As another nation prepares to join the nuclear club, hard questions are being asked about the current state of the American nuclear stockpile. The Department of Defense has already said they will require as much as $270 billion to keep the current weapons viable.
“We’ve developed a plan to transition our aging system. Carrying out this plan will be an expensive proposition. It is projected to cost DOD an average of $18 billion a year from 2021 through 2035,” said Deputy Defense Secretary Bob Work to the House Armed Services Committee. “The only existential threat to our nation is a nuclear attack. Nuclear weapons remain the most important mission we have.”
That plan, however, does nothing to increase or improve the weapons. It maintains parity with our current levels, even as other countries, including Russia and China, continue to improve their nuclear arsenals.
To maintain our current advantage, which includes replacing the Ohio-class ballistic missile submarines, developing the Air Force’s Long-Range Strike Bomber (LRS-B) and creating a new mobile launcher for land-based nuclear missiles, will cost upwards of $1 trillion ($1,000,000,000,000) over the next 50 years.
Although that is a massive amount of money, maintaining our nuclear capabilities may be the only way that the United States can continue to influence global political situations without constant threat of nuclear attack by other countries.
“Continued emphasis on the reduced role of nuclear weapons could cause adversaries and allies to misjudge the seriousness of U.S. intent and capability to respond in kind,” states Project Atom, A Competitive Strategies Approach to Defining U.S. Nuclear Strategy and Posture for 2025–2050. “Specifically, they may believe that the nuclear taboo and the historical precedent of nonuse would cause a U.S. president to be self-deterred from responding to nuclear use in kind, and perhaps even to back down.”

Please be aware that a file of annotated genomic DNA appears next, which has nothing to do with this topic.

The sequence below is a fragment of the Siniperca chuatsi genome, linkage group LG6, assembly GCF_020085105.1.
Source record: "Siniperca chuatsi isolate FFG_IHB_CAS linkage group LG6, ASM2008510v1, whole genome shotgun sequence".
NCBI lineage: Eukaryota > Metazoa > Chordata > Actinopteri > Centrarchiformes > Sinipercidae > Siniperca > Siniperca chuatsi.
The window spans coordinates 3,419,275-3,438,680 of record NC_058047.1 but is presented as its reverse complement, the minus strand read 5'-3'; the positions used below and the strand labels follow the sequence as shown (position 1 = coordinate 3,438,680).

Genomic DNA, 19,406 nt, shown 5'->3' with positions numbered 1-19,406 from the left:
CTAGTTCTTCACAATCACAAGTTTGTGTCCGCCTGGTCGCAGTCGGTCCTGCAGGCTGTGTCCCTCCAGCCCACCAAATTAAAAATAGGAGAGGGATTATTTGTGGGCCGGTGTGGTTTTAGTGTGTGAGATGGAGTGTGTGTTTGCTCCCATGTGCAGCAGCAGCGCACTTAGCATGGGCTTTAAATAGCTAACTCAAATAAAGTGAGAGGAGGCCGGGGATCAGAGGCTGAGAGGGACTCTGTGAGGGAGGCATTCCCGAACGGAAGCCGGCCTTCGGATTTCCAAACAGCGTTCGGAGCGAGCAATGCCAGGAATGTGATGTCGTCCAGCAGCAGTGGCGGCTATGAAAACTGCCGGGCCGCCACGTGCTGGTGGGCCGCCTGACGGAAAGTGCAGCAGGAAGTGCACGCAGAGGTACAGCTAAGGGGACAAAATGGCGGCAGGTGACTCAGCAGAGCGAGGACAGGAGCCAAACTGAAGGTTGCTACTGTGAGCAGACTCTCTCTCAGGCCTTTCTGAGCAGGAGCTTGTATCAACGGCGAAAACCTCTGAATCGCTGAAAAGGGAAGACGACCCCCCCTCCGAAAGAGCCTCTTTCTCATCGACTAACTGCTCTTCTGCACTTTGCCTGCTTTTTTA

The United States has been the only country to use nuclear weapons against another country while at war. In the intervening 70 years, the threat of Mutually Assured Destruction (MAD) has prevented any country to use nuclear weapons against an opponent. MAD works. Not only against other major countries, but also against minor countries that have acquired nuclear capabilities. As the prevalence of these weapons becomes wider, the United States cannot afford to shirk the responsibility it took upon itself after the destruction of Hiroshima and Nagasaki.
Our country opened the Pandora’s Box of atomic warfare and it remains our duty and responsibility to ensure they are never used again. If a rogue state believes that if they use nuclear weapons without repercussions, then we – as a country – have failed in our duty. The only way to maintain that threat is to have the capability to destroy any user of nuclear weapons.
Disclaimer: The content in this article is the opinion of the writer and does not necessarily reflect the policies or opinions of US Patriot Tactical.